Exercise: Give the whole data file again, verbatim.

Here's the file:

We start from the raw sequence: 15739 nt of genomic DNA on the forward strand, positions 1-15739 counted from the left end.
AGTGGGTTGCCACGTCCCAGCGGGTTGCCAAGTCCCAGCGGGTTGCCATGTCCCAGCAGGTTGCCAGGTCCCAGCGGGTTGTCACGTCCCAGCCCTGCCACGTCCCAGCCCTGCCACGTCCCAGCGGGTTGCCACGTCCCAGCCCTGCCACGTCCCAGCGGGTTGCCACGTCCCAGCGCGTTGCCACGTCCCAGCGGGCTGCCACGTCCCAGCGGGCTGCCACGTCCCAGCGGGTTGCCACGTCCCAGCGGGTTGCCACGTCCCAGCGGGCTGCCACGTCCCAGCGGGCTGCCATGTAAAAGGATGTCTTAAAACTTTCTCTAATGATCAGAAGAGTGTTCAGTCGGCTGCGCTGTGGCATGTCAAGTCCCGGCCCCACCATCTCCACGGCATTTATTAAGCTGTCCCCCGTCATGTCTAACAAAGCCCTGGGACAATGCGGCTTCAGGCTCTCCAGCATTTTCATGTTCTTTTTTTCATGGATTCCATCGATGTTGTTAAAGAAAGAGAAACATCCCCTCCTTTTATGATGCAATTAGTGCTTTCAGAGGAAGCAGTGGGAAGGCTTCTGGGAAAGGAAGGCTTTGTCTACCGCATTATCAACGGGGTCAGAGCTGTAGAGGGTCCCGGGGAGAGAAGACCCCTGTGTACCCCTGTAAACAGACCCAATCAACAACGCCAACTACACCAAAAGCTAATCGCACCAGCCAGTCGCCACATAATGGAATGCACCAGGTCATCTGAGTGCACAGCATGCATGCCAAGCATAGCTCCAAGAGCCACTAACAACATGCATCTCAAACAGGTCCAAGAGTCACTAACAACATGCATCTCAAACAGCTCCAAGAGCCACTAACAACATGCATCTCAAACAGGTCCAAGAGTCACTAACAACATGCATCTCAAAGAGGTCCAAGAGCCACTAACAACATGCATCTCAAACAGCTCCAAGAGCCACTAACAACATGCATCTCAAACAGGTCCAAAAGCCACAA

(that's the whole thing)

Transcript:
We start from the raw sequence: 15739 nt of genomic DNA on the forward strand, positions 1-15739 counted from the left end.
AGTGGGTTGCCACGTCCCAGCGGGTTGCCAAGTCCCAGCGGGTTGCCATGTCCCAGCAGGTTGCCAGGTCCCAGCGGGTTGTCACGTCCCAGCCCTGCCACGTCCCAGCCCTGCCACGTCCCAGCGGGTTGCCACGTCCCAGCCCTGCCACGTCCCAGCGGGTTGCCACGTCCCAGCGCGTTGCCACGTCCCAGCGGGCTGCCACGTCCCAGCGGGCTGCCACGTCCCAGCGGGTTGCCACGTCCCAGCGGGTTGCCACGTCCCAGCGGGCTGCCACGTCCCAGCGGGCTGCCATGTAAAAGGATGTCTTAAAACTTTCTCTAATGATCAGAAGAGTGTTCAGTCGGCTGCGCTGTGGCATGTCAAGTCCCGGCCCCACCATCTCCACGGCATTTATTAAGCTGTCCCCCGTCATGTCTAACAAAGCCCTGGGACAATGCGGCTTCAGGCTCTCCAGCATTTTCATGTTCTTTTTTTCATGGATTCCATCGATGTTGTTAAAGAAAGAGAAACATCCCCTCCTTTTATGATGCAATTAGTGCTTTCAGAGGAAGCAGTGGGAAGGCTTCTGGGAAAGGAAGGCTTTGTCTACCGCATTATCAACGGGGTCAGAGCTGTAGAGGGTCCCGGGGAGAGAAGACCCCTGTGTACCCCTGTAAACAGACCCAATCAACAACGCCAACTACACCAAAAGCTAATCGCACCAGCCAGTCGCCACATAATGGAATGCACCAGGTCATCTGAGTGCACAGCATGCATGCCAAGCATAGCTCCAAGAGCCACTAACAACATGCATCTCAAACAGGTCCAAGAGTCACTAACAACATGCATCTCAAACAGCTCCAAGAGCCACTAACAACATGCATCTCAAACAGGTCCAAGAGTCACTAACAACATGCATCTCAAAGAGGTCCAAGAGCCACTAACAACATGCATCTCAAACAGCTCCAAGAGCCACTAACAACATGCATCTCAAACAGGTCCAAAAGCCACAA